How To Fake or Spoof Your GPS Location on Android
Whether you want to watch Netflix shows that are only available in another country or you want to change your location on Snapchat, there are plenty of reasons to spoof your GPS location on Android.
Fortunately, doing so is relatively easy. All you need to do is download the right app and follow a few steps to get started.
Let’s take a look at some of the apps you can use to spoof your GPS location on Android and how to set them up.
Choosing the Right App
If you’ve decided that spoofing your GPS is something that you want to do, you’re going to want to download the proper application to do so.
Thanks to the number of GPS spoofing apps on the Play Store in 2020, it can actually be pretty difficult to determine which app is right for you.
We aren’t going to do an exhaustive review of all of the GPS apps in the Play Store, 99% of which do the exact same thing, but we can point you in the direction of some apps that are known to work, aren’t malware, and are free.
- Fake GPS Location: Fake GPS Location is well-designed and has maintained a nearly 4-star rating (out of 5) with more than 40,000 reviews. It’s basic but is free and easy to use.
- Fake GPS GO Location Spoofer: This spoofer is aimed at Pokemon Go players and is a solid app, albeit with a semi-dated interface and a 4.0 rating on the Play Store. If you can’t get our first pick to work for you, GO Location Spoofer is the app to try. There’s also a Pro version available for $2.99.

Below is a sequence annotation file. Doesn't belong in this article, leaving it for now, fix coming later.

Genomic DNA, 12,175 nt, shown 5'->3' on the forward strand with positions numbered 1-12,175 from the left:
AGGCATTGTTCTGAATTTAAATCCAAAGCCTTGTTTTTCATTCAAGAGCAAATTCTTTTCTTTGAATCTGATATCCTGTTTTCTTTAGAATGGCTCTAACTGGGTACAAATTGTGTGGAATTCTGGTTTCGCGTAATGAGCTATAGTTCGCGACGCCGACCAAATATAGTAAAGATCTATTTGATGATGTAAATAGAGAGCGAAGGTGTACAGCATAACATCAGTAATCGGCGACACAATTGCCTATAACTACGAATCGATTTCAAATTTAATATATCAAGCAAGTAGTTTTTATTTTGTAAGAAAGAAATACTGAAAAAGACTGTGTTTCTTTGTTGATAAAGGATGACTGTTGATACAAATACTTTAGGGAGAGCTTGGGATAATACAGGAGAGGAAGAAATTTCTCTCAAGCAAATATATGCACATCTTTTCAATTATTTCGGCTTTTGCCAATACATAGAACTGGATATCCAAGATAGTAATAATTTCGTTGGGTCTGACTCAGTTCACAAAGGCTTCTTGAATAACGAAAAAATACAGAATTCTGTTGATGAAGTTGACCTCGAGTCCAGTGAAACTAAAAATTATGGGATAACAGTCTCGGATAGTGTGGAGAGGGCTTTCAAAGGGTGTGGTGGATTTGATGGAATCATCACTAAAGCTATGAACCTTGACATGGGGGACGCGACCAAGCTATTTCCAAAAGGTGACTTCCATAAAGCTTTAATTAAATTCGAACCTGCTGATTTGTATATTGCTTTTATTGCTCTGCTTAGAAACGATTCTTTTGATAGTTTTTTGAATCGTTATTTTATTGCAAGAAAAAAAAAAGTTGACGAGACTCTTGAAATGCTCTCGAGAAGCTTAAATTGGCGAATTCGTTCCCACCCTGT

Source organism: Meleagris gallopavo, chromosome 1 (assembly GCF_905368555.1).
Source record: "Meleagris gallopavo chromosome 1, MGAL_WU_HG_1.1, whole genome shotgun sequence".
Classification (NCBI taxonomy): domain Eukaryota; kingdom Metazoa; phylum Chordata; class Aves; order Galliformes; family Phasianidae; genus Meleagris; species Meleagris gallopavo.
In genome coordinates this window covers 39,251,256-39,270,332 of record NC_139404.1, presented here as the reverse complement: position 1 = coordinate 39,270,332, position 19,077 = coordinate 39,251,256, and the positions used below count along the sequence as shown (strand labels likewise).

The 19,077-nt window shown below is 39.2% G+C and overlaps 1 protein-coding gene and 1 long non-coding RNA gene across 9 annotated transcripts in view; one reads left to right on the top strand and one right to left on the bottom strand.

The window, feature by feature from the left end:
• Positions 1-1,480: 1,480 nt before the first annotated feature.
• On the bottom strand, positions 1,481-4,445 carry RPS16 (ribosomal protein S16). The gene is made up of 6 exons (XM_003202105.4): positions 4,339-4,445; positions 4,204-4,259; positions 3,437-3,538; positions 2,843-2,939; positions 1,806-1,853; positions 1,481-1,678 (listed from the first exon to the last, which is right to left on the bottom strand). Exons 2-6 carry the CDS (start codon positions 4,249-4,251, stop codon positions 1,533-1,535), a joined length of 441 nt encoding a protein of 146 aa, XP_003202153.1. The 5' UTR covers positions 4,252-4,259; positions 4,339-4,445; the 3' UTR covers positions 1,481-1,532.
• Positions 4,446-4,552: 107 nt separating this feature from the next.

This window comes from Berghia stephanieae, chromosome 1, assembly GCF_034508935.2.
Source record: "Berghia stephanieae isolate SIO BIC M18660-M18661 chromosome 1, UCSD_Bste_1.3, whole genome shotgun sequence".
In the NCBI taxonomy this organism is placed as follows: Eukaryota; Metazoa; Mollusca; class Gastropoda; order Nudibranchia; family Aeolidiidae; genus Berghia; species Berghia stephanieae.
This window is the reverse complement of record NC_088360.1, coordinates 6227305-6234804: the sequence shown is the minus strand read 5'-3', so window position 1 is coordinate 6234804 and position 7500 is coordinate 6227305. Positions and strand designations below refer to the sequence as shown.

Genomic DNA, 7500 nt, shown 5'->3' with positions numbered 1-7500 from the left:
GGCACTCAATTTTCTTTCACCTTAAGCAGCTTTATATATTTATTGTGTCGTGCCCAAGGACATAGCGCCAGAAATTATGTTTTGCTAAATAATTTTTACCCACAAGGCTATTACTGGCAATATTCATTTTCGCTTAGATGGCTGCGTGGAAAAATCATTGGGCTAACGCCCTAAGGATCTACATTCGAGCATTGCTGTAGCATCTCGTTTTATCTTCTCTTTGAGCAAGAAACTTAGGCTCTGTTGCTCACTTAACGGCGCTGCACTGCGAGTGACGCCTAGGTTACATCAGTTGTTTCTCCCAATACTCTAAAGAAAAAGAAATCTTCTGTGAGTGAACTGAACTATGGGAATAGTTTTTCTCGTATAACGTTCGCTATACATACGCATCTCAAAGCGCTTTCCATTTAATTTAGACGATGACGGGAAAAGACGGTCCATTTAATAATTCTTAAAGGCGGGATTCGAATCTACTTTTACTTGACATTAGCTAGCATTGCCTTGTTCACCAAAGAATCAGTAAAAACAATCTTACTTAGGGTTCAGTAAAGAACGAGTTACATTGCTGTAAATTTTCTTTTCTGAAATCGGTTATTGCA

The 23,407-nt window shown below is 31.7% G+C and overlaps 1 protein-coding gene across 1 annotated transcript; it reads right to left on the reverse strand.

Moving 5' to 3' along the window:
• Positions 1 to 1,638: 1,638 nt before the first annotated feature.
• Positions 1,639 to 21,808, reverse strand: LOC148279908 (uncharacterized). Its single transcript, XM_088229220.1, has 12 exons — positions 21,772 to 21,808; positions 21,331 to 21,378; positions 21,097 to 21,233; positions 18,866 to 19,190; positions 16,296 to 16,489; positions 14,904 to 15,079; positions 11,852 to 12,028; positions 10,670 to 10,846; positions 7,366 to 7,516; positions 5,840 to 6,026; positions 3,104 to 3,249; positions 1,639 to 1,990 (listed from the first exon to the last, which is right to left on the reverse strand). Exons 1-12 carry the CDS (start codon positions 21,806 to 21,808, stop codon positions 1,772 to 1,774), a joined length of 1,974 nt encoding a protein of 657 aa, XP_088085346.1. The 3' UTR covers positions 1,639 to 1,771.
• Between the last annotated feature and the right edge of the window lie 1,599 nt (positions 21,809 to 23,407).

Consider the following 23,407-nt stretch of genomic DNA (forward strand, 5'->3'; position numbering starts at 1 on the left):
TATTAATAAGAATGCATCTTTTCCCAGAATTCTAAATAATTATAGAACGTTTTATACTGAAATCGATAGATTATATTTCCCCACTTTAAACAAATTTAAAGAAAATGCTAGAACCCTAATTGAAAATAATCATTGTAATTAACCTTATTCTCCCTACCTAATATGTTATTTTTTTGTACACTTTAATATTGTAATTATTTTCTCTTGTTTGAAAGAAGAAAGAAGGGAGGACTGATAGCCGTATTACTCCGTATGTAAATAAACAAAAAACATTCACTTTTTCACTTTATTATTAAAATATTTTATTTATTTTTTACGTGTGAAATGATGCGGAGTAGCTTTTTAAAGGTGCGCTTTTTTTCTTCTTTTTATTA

- VPNa – Fake GPS Location: VPNa, despite the name, doesn’t include a VPN (virtual private network). The name actually stands for Virtual Phone Navigation App, and it allows you to redirect your GPS to any location currently on Earth. Some have reported the app doesn’t work on more recent versions of Android, so keep that in mind when installing in 2020.
- Mock GPS: Mock GPS features a joystick mode that allows you to move your signal at specific speeds, and also allows you to just move your GPS. The app’s design is solid, with a more modern look than most of the apps on this list.
We recommend that, if you do install an app not on the list above, you try to look at user reviews before continuing. It’s sometimes impossible to tell where your data is being sent—an issue even with our recommended apps above—but you should do your best to watch your data and where it’s being shipped, sent, and stored.
How to Fake Your GPS Location on Android
Once you’ve decided which app is right for you, it’s time to download and install the program to your device. All of these apps are offered free through the Play Store; unlike on iOS, you won’t have to jailbreak or go to third-party app repositories to download these apps. Likewise, you won’t need to root your device to install or use the app. All of these apps will work on just about every smartphone without any major technical know-how.
For this walkthrough, we’re using Fake GPS Location, thanks to its good user rating and its simplicity. Regardless of which app you choose, the actual settings to set up the app will remain the same, so you shouldn’t run into any problems.
Enabling the Right Settings
While your phone doesn’t need to be rooted or hacked in order to gain access to a spoofed GPS signal, you do need to enable “developer settings,” a hidden menu inside Android that offers a wide variety of options and customization menus to choose from.
There’s no downside to enabling developer settings as long as you don’t mess with settings without knowing what they do. Developer settings are hidden by default because there are some options in there that, while reversible, can really glitch your phone if you don’t know what you’re doing.